I know devotees of Fox News may find this hard to believe, but December 29 was not the first time Melissa Harris-Perry discussed transracial adoption on her show. In that episode, Harris-Perry made an uncharacteristically infelicitous pairing. During a segment in which she asked comedians to provide captions for notable photos of the year, she displayed a portrait of Mitt Romney and his twenty-one grandchildren, including Kieran Romney, the African-American adopted child of Ben and Andelynne Romney. One of her guests quipped in sing-song, “One of these things is not like the other…” Some laughter ensued, as well as a maladroit attempt to turn Romney’s family photo into a symbol of the GOP’s racial dilemma. (Obvious disclosure: Harris-Perry is a Nation columnist; I have also appeared on her show on multiple occasions.)
Suffice to say, the segment has now gone down in the annals of partisan cable-news outrages, thanks largely to a barrage of posturing denunciations from right-wing voices Sean Hannity, Breitbart.com, Sarah Palin, TheBlaze.com and the like. Harris-Perry apologized on Twitter, and then again on the MSNBC website, and then again in an on-air monologue—not just to the Romney family but to all families created by transracial adoption. “I am deeply sorry,” she said, visibly distressed, “that we suggested that interracial families are in any way funny or deserving of ridicule.” Romney himself accepted her “heartfelt apology” this weekend on Fox News, saying “we hold no ill will whatsoever.” And that, at long last, should have been the end of it.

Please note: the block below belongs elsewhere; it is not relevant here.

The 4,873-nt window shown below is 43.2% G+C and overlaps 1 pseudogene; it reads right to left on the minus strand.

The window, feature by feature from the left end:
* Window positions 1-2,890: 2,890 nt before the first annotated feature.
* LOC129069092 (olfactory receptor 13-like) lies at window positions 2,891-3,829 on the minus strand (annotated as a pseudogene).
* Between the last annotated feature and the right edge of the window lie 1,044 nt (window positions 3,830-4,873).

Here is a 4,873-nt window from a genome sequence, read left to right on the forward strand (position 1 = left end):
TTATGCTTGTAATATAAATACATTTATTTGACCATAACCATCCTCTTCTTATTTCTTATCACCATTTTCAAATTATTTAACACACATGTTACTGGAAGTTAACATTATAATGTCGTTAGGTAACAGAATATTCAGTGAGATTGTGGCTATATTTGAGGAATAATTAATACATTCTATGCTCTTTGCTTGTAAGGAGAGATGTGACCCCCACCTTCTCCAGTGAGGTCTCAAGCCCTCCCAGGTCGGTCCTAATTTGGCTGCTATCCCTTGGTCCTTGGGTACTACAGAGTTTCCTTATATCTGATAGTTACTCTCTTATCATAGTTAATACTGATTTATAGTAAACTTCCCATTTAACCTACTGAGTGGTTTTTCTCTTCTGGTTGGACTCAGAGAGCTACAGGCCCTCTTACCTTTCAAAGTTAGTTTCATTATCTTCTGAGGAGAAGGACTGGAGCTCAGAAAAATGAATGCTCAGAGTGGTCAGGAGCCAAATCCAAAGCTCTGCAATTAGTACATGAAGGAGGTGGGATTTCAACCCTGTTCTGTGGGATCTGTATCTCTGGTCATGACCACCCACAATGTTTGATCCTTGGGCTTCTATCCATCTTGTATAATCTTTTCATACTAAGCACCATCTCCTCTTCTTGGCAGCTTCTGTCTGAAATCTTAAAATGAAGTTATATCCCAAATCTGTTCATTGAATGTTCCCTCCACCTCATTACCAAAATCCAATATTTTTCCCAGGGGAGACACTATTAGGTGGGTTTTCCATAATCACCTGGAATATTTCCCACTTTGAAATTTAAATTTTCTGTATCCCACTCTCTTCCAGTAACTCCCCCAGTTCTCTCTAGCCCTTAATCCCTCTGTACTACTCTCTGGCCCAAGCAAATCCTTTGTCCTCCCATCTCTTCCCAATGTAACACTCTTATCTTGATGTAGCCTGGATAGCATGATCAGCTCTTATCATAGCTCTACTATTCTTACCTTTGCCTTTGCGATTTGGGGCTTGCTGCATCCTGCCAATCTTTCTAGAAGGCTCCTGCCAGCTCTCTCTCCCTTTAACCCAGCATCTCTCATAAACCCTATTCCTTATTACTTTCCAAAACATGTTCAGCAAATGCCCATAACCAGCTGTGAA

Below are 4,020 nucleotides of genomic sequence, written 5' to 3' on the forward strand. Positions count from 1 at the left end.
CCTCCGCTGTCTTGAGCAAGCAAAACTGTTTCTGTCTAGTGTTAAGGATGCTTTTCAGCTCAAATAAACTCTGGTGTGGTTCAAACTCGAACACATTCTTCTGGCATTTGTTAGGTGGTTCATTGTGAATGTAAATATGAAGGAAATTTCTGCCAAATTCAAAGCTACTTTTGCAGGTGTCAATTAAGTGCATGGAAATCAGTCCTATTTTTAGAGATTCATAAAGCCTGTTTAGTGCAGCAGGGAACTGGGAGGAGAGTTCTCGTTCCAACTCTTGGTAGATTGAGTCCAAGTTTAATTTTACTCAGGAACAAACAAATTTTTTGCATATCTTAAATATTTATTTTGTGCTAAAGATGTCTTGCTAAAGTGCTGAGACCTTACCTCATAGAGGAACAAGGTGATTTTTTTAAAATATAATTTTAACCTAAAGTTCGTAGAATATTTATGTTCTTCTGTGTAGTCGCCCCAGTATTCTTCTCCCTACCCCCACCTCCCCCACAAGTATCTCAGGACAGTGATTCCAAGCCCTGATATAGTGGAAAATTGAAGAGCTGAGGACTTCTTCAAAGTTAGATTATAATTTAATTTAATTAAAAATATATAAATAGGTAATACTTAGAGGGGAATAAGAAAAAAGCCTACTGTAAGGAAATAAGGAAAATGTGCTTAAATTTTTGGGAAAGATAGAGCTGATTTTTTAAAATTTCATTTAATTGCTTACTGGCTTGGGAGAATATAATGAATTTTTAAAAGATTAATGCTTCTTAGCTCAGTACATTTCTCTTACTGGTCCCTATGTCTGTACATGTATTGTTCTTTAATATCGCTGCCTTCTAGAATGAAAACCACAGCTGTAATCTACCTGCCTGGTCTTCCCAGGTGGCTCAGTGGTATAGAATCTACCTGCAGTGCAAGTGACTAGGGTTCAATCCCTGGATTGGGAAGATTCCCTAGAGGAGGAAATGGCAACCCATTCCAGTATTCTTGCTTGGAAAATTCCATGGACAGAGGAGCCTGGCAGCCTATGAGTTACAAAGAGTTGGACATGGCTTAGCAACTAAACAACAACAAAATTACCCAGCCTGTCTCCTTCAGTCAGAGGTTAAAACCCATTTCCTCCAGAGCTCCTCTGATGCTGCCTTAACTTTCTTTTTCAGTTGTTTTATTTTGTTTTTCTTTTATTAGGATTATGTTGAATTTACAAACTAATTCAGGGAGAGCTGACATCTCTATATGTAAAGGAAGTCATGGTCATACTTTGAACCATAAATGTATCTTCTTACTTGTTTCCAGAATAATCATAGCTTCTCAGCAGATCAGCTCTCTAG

Except, of course, many conservatives are still milking it. On Monday, Ann Coulter called Harris-Perry an MSNBC “token” in a Fox News segment in which she also said that “unfortunately for liberals, there is no more racism in America. There is more cholera in America than there is racism.” On Tuesday, one conservative writer cast Harris-Perry as the modern-day incarnation of Bull Connor (yes, really!), because “skin color—whether using it as an excuse to enslave, segregate, lynch, divide, scorn, mock, get votes or get MSNBC ratings—is part and parcel of the American Left.” And Jason Riley, a black conservative Wall Street Journal editor and Fox News contributor, chimed in to accuse MSNBC of hiring “black mediocrities like Melissa Harris-Perry….simply to race-bait.”
It’s promulgating this view of racism as a problem fabricated by liberals and minorities for political gain—and not any umbrage taken by the Romney family or by families who have adopted across racial lines—that is, of course, the whole point of the conservative outrage machine. Plenty of smart analyses to this effect have been made, and I recommend reading Brittney Cooper at Salon, Ta-Nehisi Coates at The Atlantic and Jelani Cobb at The New Yorker in particular. As Coates put it, “The conservative movement does not believe that racism is an actual issue to be grappled with, but sees it instead as a hand grenade to be lobbed into an enemy camp.”